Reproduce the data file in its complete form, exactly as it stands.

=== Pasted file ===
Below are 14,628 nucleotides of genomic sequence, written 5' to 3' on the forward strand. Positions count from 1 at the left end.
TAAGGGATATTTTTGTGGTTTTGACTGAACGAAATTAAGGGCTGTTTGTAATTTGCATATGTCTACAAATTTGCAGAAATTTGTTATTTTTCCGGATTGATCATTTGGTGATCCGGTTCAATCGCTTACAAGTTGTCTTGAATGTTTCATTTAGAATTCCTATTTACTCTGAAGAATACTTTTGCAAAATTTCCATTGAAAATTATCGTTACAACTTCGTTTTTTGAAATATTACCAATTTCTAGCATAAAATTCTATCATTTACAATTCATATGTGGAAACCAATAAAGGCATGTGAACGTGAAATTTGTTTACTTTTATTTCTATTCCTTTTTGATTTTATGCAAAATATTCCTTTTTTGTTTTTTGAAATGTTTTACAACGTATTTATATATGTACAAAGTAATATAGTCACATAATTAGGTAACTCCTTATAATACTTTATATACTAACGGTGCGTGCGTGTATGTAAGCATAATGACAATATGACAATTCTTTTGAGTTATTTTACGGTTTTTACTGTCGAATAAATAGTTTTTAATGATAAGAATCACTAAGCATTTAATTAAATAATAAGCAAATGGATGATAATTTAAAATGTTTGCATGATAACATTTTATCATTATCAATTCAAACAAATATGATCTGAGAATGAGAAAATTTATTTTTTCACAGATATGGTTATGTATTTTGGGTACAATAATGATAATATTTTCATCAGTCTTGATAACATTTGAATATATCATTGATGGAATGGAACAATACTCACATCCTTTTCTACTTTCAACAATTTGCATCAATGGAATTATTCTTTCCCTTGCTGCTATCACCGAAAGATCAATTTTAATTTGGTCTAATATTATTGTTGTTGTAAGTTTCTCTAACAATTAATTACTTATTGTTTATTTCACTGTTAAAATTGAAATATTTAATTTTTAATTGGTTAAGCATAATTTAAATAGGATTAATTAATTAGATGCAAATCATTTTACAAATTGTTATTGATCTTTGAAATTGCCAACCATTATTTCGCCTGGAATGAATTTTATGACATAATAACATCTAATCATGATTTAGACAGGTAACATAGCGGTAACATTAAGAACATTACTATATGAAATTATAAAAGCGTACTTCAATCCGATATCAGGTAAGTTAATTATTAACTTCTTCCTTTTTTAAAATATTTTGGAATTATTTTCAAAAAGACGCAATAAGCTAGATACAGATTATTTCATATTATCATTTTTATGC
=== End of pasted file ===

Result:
Below are 14,628 nucleotides of genomic sequence, written 5' to 3' on the forward strand. Positions count from 1 at the left end.
TAAGGGATATTTTTGTGGTTTTGACTGAACGAAATTAAGGGCTGTTTGTAATTTGCATATGTCTACAAATTTGCAGAAATTTGTTATTTTTCCGGATTGATCATTTGGTGATCCGGTTCAATCGCTTACAAGTTGTCTTGAATGTTTCATTTAGAATTCCTATTTACTCTGAAGAATACTTTTGCAAAATTTCCATTGAAAATTATCGTTACAACTTCGTTTTTTGAAATATTACCAATTTCTAGCATAAAATTCTATCATTTACAATTCATATGTGGAAACCAATAAAGGCATGTGAACGTGAAATTTGTTTACTTTTATTTCTATTCCTTTTTGATTTTATGCAAAATATTCCTTTTTTGTTTTTTGAAATGTTTTACAACGTATTTATATATGTACAAAGTAATATAGTCACATAATTAGGTAACTCCTTATAATACTTTATATACTAACGGTGCGTGCGTGTATGTAAGCATAATGACAATATGACAATTCTTTTGAGTTATTTTACGGTTTTTACTGTCGAATAAATAGTTTTTAATGATAAGAATCACTAAGCATTTAATTAAATAATAAGCAAATGGATGATAATTTAAAATGTTTGCATGATAACATTTTATCATTATCAATTCAAACAAATATGATCTGAGAATGAGAAAATTTATTTTTTCACAGATATGGTTATGTATTTTGGGTACAATAATGATAATATTTTCATCAGTCTTGATAACATTTGAATATATCATTGATGGAATGGAACAATACTCACATCCTTTTCTACTTTCAACAATTTGCATCAATGGAATTATTCTTTCCCTTGCTGCTATCACCGAAAGATCAATTTTAATTTGGTCTAATATTATTGTTGTTGTAAGTTTCTCTAACAATTAATTACTTATTGTTTATTTCACTGTTAAAATTGAAATATTTAATTTTTAATTGGTTAAGCATAATTTAAATAGGATTAATTAATTAGATGCAAATCATTTTACAAATTGTTATTGATCTTTGAAATTGCCAACCATTATTTCGCCTGGAATGAATTTTATGACATAATAACATCTAATCATGATTTAGACAGGTAACATAGCGGTAACATTAAGAACATTACTATATGAAATTATAAAAGCGTACTTCAATCCGATATCAGGTAAGTTAATTATTAACTTCTTCCTTTTTTAAAATATTTTGGAATTATTTTCAAAAAGACGCAATAAGCTAGATACAGATTATTTCATATTATCATTTTTATGC